With finance, the same happens all the time.  If someone is making 3x what their neighbor is making, they might get eye rolls when budget-tightening is mentioned.  “Oh, like they have to worry.  I only wish I had as much as them.  They must be tightwads.”  What you don’t see is their medical expenses, how much it costs to send their kids to college, or what they are giving to their local church.  (Or maybe they had a previous load of bills from a messy divorce, or a gambling debt from an irresponsible relative.)  Is it ever OK to judge others for trying to be good with their money? 

5.   It can become a compulsion.  It’s not uncommon to see “calorie-counters” taking their habit too far.  When you see a friend or family member scrambling to add their lone Tic-Tac to the food log before they forget, you may have a problem to reckon with.  Budgeters can get in that rut, as well.  (When either dieting or budgeting becomes a reason for not sleeping well at night, it’s lost its effectiveness in making life better.) 

6.   It can offer so much freedom. On the flip side, there is beauty in the structure and safety that both dieting and budgeting provide.  If I know that I can live happily and healthfully on a set amount of calories (give or take a couple hundred for life’s unexpected experiences), then I can make good choices without thinking about them.  I can plan ahead for a “splurge” every now and again and not feel guilty.  I can enjoy all things in moderation. 

Money is exactly the same.  Whether you choose apples or oranges, you can experience variety and passion in the things you do daily.  They don’t have to cost too much or leave you feeling bad.  It just takes a little perseverance, practice, and patience. 

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Guest's picture

#5 hits home to me. I lost 75 lbs in high school by drinking water and eating three bowls of frosted flakes a day.

On the opposite of the spectrum, I sacrificed diet to save money in college. My roommate and I managed to live on $15 a week for our food while we tried to find jobs. MMM Totino's pizza!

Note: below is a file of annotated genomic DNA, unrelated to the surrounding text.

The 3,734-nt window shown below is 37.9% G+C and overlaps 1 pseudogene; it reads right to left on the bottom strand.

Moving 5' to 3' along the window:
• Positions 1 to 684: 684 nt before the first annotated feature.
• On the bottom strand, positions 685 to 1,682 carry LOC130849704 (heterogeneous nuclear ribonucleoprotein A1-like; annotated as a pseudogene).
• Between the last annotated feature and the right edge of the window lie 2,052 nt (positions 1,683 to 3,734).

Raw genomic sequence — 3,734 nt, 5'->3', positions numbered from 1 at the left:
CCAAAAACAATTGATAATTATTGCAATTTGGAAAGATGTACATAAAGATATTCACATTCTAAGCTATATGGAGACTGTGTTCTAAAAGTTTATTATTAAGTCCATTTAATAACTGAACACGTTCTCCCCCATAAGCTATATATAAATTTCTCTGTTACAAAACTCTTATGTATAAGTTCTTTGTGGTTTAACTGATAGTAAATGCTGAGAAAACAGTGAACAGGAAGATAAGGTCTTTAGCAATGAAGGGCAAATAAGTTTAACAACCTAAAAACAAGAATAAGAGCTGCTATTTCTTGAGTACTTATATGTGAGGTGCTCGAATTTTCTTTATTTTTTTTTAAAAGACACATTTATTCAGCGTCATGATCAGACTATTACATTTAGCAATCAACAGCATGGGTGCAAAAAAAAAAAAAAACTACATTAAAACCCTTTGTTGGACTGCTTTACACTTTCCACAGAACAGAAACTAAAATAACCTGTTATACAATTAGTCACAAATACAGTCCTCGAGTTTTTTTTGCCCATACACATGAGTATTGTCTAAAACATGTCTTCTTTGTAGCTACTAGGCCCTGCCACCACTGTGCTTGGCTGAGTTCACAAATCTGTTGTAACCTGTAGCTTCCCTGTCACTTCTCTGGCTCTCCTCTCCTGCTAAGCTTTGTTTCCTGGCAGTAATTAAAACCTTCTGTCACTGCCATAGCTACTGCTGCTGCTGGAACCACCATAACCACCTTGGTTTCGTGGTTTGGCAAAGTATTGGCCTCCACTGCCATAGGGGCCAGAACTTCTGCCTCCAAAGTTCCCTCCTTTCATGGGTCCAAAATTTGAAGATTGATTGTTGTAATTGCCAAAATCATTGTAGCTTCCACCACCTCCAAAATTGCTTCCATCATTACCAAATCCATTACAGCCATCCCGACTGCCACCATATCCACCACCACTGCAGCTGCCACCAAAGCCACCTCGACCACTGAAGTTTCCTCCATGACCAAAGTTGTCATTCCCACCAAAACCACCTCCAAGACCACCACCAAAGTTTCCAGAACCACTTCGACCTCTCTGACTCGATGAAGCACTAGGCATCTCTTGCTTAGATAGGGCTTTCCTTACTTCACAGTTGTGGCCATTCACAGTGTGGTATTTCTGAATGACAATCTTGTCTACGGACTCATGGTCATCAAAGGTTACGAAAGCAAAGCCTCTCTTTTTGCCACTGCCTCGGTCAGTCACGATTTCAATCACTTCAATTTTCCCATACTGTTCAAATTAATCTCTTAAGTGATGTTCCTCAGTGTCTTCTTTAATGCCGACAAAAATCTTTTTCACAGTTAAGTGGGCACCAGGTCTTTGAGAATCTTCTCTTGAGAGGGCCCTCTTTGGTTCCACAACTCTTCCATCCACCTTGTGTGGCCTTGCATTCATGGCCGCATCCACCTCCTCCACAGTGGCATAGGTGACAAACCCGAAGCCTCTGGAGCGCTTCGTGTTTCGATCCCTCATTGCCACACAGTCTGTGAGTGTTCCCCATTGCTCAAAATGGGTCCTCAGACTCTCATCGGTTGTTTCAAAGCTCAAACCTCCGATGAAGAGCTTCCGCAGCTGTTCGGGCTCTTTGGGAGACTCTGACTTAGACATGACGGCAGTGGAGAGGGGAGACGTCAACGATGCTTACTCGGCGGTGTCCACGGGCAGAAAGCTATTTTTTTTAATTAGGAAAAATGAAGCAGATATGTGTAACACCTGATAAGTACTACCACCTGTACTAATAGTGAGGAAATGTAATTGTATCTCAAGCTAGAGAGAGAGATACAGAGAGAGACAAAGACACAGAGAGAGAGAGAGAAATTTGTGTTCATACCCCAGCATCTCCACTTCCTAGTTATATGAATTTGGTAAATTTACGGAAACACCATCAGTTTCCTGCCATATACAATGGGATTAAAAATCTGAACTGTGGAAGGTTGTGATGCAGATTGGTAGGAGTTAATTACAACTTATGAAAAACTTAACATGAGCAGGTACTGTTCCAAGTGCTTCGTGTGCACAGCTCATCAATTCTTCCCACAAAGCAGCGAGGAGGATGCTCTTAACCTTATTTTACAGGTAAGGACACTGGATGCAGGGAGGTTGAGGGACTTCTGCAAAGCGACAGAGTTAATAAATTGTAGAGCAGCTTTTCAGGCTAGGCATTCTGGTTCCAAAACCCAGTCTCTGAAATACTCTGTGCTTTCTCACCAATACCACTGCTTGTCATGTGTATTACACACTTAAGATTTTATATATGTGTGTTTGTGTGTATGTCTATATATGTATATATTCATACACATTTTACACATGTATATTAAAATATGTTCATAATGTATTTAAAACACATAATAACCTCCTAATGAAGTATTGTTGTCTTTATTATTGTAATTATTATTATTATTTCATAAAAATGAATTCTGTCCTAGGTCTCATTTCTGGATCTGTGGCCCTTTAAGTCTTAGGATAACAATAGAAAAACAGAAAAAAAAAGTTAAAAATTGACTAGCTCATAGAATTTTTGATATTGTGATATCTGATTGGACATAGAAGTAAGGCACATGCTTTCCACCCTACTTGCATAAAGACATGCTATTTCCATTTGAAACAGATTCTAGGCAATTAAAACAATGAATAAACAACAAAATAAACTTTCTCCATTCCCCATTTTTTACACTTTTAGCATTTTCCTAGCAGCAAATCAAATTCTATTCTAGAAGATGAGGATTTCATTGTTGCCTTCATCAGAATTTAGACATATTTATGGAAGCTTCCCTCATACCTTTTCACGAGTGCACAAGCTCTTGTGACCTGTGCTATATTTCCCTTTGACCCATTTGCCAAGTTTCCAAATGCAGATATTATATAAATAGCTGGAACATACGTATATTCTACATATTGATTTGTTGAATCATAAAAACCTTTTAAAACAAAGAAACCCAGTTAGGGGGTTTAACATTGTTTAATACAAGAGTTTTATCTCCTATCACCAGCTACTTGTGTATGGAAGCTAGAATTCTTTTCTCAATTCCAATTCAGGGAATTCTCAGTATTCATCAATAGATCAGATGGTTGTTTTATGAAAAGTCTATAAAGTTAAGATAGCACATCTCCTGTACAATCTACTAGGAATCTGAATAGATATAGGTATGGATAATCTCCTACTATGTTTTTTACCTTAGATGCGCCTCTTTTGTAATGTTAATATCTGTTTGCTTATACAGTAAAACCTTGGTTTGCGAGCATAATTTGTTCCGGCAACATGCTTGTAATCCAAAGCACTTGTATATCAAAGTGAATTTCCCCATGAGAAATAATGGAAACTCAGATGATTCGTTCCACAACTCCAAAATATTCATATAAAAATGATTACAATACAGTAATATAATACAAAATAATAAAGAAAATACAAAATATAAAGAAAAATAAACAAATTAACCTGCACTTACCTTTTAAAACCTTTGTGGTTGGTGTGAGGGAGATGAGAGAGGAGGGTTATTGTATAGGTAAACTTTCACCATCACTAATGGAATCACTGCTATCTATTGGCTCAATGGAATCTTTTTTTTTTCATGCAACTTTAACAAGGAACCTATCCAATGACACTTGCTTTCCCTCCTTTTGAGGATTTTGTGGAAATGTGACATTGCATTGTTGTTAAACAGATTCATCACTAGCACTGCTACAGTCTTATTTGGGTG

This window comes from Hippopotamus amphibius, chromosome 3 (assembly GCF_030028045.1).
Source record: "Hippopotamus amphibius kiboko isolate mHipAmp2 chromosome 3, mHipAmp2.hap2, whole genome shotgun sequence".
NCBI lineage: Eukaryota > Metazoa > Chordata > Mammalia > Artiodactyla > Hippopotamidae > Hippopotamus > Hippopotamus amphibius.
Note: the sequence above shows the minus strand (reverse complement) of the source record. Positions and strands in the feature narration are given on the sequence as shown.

Guest's picture
Barbara

Thank you for mentioning the judging. It can be very discouraging to those who are trying to cut back.

Your point in #4 about people judging or assuming things about you because their situations are different really ring true. Like you, I watch carefully what I eat because diabetes runs in my family, and I'm at risk for it, among other health conditions.

And the same goes for me wanting to budget so I can get out of debt. A girlfriend of mine gets upset when I don't like to go out all the time. I've tried explaining to her that I'm getting out of debt so I can get married (don't want to saddle the hubby with my debt!) but all she can see is that I make more money than she does.

Guest's picture
Frank

I can think of two really big ways that they are not the same.

1) One big meal will not sink your weight-loss plan, but buying a car or house that you shouldn't have, even if you are otherwise frugal every day, just might sink the budget for good.

2) Eating is a biological imperative. When you are hungry, your body creates hormones that have a physical effect on your brain and your judgement. You may feel that you desire the latest iPod in the same irrational way as you wanted that slice of pie, but it's really not the same thing.

Linsey Knerl's picture

Thanks for your points.  To respond to your #2, it reminds me of some of the bigger problems that both eating irrationally and spending irrationally are indicitave of.  Craving glass, rocks, or copper pennies?  You probably have a nutritional deficiency.  Craving electronics way over your budget and stashing hundreds of designer purses you can't afford in a closet you will never open again?  Also a deficiency of sorts. (Shopping can be an addiction for many that has little to do with "needing" the items they purchase.)